For most Latter-day Saints, June 9, 1978, is one of those landmark dates of unforgettable impact.

Just like most of us who were 8 years old or more in 1963 can remember where we were and what we were doing when we heard that President Kennedy had been shot, most long-time church members can vividly recall their whereabouts and their reaction to the news that LDS priesthood privileges had been extended to "all worthy males."Case in point: I was a college student working part-time at a Salt Lake-area office. One of my co-workers came bursting in from her lunch break with the news that "Prophet Kimball says blacks can be baptized in the Mormon Church!"

"Ruth," I explained, "blacks have always been able to be baptized. They just can't hold the priesthood."

"Well," she said, lighting up another cigarette, "all I know is what I heard on the radio. And they were making a big deal out of the fact that blacks can now be baptized."

I was curious. Why would radio news people be talking about President Kimball, blacks and the LDS Church? Unless . . .

I dashed out to my car and turned on the radio. There in my little orange Volkswagen I heard a KSL reporter read from the text of the First Presidency announcement of a revelation that meant that "all worthy male members of the church may be ordained to the priesthood without regard for race or color."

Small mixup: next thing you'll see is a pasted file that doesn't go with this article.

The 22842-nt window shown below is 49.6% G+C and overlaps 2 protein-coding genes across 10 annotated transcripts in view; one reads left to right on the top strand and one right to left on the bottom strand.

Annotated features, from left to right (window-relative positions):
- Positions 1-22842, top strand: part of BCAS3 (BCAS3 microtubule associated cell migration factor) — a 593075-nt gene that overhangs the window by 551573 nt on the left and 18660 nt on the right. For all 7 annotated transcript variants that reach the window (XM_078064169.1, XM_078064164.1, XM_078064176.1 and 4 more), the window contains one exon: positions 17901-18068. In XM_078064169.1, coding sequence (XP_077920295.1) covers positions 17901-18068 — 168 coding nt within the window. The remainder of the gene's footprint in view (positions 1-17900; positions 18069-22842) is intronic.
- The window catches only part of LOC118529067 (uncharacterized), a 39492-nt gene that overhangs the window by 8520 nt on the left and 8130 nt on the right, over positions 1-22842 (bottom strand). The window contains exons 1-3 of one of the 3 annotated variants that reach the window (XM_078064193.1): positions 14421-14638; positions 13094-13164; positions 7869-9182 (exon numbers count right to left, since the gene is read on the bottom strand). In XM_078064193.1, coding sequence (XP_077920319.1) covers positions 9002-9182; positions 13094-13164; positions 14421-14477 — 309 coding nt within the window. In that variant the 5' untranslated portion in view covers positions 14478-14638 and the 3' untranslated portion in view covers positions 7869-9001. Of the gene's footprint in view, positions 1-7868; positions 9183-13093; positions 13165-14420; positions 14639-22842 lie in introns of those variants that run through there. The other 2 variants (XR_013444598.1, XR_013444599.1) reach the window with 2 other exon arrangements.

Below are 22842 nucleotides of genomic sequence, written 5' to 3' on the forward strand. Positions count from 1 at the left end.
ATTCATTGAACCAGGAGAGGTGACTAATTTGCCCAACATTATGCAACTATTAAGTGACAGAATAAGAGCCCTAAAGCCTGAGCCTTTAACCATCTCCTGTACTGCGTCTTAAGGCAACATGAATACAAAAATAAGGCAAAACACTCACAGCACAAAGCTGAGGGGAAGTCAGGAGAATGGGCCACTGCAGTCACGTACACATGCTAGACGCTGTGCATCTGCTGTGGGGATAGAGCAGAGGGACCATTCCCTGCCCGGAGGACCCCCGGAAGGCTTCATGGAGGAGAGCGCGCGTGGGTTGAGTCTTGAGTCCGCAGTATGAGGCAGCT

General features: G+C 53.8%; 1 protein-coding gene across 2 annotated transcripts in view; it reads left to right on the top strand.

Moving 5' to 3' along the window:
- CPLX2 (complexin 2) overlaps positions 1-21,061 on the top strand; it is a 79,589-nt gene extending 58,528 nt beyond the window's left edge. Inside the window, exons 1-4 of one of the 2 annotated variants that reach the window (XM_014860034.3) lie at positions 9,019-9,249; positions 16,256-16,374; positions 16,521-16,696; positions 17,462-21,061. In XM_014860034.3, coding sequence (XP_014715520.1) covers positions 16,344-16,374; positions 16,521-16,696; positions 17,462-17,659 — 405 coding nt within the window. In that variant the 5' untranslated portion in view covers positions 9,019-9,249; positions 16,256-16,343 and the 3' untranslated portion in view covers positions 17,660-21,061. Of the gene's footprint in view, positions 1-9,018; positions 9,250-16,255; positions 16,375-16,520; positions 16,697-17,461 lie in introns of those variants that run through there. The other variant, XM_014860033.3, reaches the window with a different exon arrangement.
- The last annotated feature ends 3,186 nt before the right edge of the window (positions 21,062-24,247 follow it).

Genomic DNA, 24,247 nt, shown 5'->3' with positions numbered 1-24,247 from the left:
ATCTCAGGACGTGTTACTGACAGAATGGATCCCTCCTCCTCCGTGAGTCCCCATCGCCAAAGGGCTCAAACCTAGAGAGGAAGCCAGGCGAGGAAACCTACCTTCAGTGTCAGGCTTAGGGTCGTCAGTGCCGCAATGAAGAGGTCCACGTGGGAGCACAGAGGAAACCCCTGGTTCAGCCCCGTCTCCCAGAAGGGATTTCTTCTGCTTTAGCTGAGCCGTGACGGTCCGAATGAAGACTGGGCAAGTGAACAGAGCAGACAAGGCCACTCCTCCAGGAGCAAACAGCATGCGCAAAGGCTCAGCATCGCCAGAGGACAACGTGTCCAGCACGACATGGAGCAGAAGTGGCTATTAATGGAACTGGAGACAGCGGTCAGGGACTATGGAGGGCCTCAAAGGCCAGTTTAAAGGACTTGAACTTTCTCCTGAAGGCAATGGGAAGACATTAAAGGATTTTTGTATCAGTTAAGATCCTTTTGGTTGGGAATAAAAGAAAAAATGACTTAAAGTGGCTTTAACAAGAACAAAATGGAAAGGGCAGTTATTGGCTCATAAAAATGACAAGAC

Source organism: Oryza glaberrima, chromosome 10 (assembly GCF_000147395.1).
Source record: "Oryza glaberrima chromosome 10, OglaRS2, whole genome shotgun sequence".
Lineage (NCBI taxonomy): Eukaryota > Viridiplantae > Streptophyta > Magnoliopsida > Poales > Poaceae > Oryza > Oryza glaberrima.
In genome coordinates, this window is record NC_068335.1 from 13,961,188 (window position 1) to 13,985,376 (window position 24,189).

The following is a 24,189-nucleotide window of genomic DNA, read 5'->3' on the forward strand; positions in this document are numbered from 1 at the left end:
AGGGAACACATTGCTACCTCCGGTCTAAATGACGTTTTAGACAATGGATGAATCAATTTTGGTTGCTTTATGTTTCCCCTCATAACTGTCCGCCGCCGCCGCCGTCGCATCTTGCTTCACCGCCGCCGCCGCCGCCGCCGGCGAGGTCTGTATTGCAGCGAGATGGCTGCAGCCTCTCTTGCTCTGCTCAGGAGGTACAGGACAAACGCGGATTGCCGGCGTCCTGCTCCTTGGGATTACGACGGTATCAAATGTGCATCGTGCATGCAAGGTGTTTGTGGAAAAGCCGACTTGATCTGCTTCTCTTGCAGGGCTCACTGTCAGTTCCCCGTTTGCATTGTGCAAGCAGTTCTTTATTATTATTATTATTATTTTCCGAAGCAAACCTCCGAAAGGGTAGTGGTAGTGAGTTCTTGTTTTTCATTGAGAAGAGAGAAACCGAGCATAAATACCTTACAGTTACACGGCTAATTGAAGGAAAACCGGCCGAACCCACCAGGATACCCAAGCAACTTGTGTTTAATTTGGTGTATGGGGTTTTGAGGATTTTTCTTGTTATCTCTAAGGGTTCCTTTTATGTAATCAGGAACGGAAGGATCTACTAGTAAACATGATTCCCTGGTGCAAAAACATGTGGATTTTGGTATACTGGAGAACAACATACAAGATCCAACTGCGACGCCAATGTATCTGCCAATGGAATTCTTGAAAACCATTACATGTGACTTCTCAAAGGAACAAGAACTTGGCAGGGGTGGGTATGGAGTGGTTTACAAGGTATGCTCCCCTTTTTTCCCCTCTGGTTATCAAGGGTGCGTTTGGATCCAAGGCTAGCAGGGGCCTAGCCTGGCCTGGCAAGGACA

And I cried.

Ten years have passed since that day, enough time that the impact of the policy change can be evaluated on more than an emotional level. Which is precisely the intent of All Worthy Males, KBYU's half-hour documentary that airs tonight at 8 on Ch. 11.

The special features interviews by KBYU News Director Bill Silcock with a number of church historians, scholars and authorities, including comments from President Gordon B. Hinckley and Elders Neal A. Maxwell, Dallin Oaks and John K. Carmack. J. Duffy Palmer, a church mission president in Liberia, talks about LDS growth in Africa since the revelation, and Alan Cherry discusses the policy change from his unique perspective as a black church member.

Most of the special is being done live, so I haven't had a chance to preview it. But for those interested in the long-term effects of one of the most significant events in modern church history, "All Worthy Males" should be high on the list of TV priorities tonight.